CATAWBA, Va. - Major weather swings lead to mixed conditions for farmers across Virginia. From several weeks of rain and flooding to the heat wave we're seeing this week, the weather is having a major impact on local crops.
Leighton Hodges, the owner and operator of Catawba Valley Farms, says each year brings a new challenge as far as weather is concerned. He says decades of farming have taught him to just go with the flow and make changes as necessary.
"Every year is different, from late frost, which will knock out stone fruit like it did this year, to extreme droughts in the summer, you just have to roll with it and plan as you go," says Hodges. "The wet weather season wreaked a little bit of havoc. Things that were planted before the rainy spell drowned out. Once it got really wet we couldn't get back in the fields to replant, so it has set us behind on our staple vegetables like squash, tomatoes, cucumbers and whatnot. They're close, but not here yet."
He says the rainy conditions have set those vegetables about two weeks behind schedule.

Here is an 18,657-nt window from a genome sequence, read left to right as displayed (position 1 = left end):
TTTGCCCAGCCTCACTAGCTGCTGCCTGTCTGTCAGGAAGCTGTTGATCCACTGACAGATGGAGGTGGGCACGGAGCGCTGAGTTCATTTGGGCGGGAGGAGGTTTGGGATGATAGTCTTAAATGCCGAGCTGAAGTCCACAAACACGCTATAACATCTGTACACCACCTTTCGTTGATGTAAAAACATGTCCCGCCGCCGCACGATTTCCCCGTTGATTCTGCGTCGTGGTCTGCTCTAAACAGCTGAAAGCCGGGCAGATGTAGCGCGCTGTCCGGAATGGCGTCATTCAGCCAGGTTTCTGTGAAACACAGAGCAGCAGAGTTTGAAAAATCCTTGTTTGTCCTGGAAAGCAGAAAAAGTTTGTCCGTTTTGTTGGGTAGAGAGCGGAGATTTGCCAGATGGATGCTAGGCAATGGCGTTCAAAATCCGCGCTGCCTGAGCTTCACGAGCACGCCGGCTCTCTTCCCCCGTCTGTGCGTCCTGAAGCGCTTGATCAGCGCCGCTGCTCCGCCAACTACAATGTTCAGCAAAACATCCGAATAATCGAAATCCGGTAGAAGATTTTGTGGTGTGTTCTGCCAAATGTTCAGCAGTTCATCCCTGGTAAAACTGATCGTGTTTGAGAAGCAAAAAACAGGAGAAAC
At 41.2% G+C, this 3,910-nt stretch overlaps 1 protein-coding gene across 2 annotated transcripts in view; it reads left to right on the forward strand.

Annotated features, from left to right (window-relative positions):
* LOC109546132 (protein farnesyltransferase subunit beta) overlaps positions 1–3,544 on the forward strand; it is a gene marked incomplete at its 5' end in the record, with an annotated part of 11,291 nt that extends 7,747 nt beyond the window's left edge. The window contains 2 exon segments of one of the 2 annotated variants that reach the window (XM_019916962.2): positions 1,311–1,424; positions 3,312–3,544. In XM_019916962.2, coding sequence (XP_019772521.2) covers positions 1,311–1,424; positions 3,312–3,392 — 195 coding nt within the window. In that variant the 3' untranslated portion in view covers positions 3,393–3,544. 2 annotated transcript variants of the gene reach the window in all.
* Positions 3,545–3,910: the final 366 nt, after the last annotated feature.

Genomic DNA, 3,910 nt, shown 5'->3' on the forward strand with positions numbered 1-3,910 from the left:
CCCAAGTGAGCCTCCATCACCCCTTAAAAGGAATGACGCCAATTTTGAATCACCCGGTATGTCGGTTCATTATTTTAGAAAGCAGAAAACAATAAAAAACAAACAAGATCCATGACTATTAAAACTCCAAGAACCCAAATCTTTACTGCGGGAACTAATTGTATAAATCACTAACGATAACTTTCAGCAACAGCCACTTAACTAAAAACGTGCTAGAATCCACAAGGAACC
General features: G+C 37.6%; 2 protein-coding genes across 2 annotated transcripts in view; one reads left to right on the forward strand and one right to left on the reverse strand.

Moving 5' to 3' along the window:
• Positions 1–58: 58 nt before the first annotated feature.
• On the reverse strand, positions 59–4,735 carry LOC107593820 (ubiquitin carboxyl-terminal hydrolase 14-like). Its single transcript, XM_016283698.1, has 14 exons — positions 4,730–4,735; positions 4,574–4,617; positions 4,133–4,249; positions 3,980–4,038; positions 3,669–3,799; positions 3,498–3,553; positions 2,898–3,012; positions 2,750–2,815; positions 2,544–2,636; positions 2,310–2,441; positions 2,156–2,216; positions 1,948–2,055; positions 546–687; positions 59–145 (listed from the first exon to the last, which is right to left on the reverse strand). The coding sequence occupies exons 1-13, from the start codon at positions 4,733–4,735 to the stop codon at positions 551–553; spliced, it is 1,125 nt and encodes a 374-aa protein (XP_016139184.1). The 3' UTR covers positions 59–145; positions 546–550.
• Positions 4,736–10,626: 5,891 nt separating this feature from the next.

After late frost completely knocked out the peaches and cherries at Catawba Valley Farms this spring, Hodges turned his focus to blueberries, which started to grow extremely fast because of the rain.
Hodges says one of the biggest benefits of buying produce at a farmers market is being able talk to the farmer who grew the produce. He says explaining to customers about the produce he's selling, where it comes from and how it was grown is very important to him.
When it comes to buying local produce, Hodges says there are a few giveaways as to how fresh it actually is.
"One of the biggest things I want to show people is when you go to the farmers market, pick a tomato up," he says. "When it's pulled from the stem, it will be green in the center for three to five days, after that it's going to turn brown. So a good way to tell if it is fresh or old is to look for the green spot in the middle of the tomato."
Right now, the freshly harvested blueberries are being sold at the farmers market in Blacksburg. Once other vegetables, like tomatoes, squash and cucumbers, start coming in, Catawba Valley Farms will be selling produce at the Salem Farmers Market as well.
Copyright 2018 by WSLS 10 - All rights reserved.